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Method for CRC generation using remainder slicing and parallel table lookups

IP.com Disclosure Number: IPCOM000109304D
Publication Date: 2005-Mar-23
Document File: 3 page(s) / 88K

Publishing Venue

The IP.com Prior Art Database

Abstract

Disclosed is a method for cyclic redundancy code (CRC) generation using remainder slicing and parallel table lookups. Benefits include improved functionality and improved performance.

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Method for CRC generation using remainder slicing and parallel table lookups

Disclosed is a method for cyclic redundancy code (CRC) generation using remainder slicing and parallel table lookups. Benefits include improved functionality and improved performance.

Background

              Conventionally, Internet and data center applications require reliable and secure transactions at gigabit per second rates. To detect changes of content in transit, a number of server protocols support sophisticated data integrity checks. Software based CRC generation algorithms are computation intensive and fail to meet the requirement of high-speed packet processing at Internet servers.

              CRC algorithms perform long division using module-2 arithmetic. Table driven CRC algorithms are based on the precomputation of all possible remainders and use a look-up table to replace multiple long division steps. The disadvantage of table driven CRC algorithms is their memory requirement due to reading a large number of bits at a time. For example, to achieve acceleration by reading 32 bits at a time, table driven algorithms require a table of 232 entries and 16 GB of memory.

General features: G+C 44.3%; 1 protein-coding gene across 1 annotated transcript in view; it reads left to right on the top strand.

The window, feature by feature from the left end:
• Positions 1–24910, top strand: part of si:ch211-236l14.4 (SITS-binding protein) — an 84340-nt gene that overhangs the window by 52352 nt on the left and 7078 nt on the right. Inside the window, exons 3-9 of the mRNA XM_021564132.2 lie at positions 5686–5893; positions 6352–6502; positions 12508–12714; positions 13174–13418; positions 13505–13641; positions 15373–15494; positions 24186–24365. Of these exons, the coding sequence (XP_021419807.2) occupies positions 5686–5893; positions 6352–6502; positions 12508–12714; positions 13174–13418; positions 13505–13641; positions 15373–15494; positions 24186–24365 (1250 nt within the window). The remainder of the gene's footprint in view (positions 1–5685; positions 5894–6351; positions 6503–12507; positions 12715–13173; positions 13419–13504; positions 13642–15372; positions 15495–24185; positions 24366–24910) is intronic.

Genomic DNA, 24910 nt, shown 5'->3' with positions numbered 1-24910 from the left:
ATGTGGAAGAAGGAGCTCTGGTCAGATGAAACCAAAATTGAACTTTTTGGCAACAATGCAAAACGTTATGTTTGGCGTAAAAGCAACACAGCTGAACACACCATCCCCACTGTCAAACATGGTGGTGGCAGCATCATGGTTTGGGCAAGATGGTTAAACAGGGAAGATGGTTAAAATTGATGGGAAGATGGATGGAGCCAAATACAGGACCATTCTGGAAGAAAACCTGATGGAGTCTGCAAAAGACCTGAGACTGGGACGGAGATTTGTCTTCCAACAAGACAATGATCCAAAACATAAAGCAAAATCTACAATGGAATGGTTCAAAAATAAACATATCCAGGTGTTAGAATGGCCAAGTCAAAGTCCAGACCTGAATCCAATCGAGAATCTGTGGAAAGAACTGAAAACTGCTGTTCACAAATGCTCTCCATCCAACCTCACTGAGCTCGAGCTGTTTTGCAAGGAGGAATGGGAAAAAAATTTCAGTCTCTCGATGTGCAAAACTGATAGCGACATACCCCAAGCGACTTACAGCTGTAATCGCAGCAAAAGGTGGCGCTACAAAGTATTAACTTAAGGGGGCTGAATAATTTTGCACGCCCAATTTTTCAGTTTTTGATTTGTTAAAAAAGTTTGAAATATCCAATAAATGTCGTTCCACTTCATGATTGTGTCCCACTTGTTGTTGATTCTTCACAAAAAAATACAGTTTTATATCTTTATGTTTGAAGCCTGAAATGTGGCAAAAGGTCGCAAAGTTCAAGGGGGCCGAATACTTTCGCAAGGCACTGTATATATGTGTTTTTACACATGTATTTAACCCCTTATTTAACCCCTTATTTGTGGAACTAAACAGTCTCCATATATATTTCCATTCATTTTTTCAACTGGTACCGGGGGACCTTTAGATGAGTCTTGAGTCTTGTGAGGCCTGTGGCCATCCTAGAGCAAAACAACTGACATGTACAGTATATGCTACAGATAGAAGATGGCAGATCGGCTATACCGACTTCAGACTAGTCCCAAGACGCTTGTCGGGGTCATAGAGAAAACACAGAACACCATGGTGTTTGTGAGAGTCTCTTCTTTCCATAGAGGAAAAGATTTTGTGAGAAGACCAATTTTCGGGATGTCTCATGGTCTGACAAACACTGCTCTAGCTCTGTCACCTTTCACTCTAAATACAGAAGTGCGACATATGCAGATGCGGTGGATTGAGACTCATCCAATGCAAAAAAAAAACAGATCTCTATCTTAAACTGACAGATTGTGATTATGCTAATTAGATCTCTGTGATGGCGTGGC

The table driven 32-bit CRC single table algorithms result in a 7 clock cycles per byte execution cost. A 4096-byte data block requires more than 28,000 CPU clocks.

General description

              The disclosed method includes accelerated table-driven CRC algorithms. The method slices each data chunk (such as 32 bits) into multiple-bit groups and performs lookups into multiple small tables. The method enables reasonable cache footprints while at least doubling the conventional performance of table-driven algorithms. 

Advantages

              The disclosed method provides advantages, including:

·         Improved functionality due to providing a CRC algorithm without requiring specialized instruction sets

·         Improved performance due to improved execution time by using accelerated algorithms

Detailed description

First Step

Let P be the initial p most significant (i.e., initially transmitted) bits of an input bit stream B. Let l > p be the length of B in bits. Let also gg < l be the length of the generator polynomial G(x) used in the generation of the CRC value. We consider that the l-g+1 most significant bits of the input stream B are the information bits which are being encoded, whereas the  g-1 least significant bits of B are equal to zero as required by typical CRC generation algorithms. For the binary numbers P and B we write:

 

(1)

where b1 is the most significant bit of P and B.

The binary number P is sliced into m slices, which we symbolize as P1, P2, ..., Pm, of lengths  p1, p2, ..., pm such that P = [P1:P2: ...:Pm] and  p = ∑i pi for every i ∊[1, m]. As mentioned before, the binary number P is sliced in order for our algorithms to be able to read potentially large amount of data without having to access a lookup table of 2p entries.

For each of the slices, a table lookup is perf...